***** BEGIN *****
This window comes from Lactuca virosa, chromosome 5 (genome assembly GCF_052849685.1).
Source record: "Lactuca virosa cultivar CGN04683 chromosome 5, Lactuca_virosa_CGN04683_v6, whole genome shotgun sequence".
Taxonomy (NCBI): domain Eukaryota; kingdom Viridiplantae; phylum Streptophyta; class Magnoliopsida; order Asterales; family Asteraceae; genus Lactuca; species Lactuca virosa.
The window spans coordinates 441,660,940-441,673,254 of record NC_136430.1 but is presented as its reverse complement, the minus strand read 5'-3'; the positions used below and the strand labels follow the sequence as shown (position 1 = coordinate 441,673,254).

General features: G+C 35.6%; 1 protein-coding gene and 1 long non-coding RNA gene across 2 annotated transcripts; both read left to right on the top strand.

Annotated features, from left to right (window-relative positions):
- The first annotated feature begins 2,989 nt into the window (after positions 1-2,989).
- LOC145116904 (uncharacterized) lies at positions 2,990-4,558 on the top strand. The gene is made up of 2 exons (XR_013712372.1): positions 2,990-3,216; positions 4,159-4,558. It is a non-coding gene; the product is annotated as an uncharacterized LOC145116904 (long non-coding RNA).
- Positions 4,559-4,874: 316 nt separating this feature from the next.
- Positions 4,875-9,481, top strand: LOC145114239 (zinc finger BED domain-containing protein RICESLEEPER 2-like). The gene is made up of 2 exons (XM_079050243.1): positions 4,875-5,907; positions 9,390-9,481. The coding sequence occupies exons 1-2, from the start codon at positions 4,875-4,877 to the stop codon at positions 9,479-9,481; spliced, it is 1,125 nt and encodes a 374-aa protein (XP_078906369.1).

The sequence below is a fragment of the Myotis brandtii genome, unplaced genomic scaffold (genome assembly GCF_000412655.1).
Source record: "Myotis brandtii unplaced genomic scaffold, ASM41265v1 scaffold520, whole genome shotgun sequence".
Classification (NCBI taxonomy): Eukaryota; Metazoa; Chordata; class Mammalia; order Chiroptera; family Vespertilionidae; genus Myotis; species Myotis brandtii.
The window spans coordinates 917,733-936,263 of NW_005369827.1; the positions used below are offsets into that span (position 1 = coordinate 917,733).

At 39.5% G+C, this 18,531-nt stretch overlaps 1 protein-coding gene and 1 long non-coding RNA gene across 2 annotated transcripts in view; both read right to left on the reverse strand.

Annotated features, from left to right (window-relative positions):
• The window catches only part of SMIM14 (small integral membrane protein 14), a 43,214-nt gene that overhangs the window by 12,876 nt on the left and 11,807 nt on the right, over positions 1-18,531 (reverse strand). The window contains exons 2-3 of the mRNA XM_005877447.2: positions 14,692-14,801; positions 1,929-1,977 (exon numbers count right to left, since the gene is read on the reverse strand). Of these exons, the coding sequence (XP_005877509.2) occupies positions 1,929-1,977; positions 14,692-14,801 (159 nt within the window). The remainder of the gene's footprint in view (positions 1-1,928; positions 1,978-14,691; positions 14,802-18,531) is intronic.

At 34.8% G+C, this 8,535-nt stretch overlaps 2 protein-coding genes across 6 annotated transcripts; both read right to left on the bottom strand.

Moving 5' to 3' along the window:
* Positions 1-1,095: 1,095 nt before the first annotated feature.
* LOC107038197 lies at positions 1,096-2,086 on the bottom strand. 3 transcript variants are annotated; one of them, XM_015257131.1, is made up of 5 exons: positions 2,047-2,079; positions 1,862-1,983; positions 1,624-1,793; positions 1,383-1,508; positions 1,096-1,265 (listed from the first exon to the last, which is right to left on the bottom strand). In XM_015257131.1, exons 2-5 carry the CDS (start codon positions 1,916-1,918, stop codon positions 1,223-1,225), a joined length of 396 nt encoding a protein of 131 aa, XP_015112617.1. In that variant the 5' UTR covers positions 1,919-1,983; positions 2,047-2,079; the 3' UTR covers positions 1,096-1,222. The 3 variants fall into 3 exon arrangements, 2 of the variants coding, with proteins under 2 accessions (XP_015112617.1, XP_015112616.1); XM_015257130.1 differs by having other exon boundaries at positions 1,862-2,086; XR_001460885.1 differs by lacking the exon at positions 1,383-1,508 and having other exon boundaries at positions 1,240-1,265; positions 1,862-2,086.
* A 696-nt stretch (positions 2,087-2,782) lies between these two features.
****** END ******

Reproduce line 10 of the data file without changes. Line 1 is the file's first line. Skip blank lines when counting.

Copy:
- Positions 4,875-9,481, top strand: LOC145114239 (zinc finger BED domain-containing protein RICESLEEPER 2-like). The gene is made up of 2 exons (XM_079050243.1): positions 4,875-5,907; positions 9,390-9,481. The coding sequence occupies exons 1-2, from the start codon at positions 4,875-4,877 to the stop codon at positions 9,479-9,481; spliced, it is 1,125 nt and encodes a 374-aa protein (XP_078906369.1).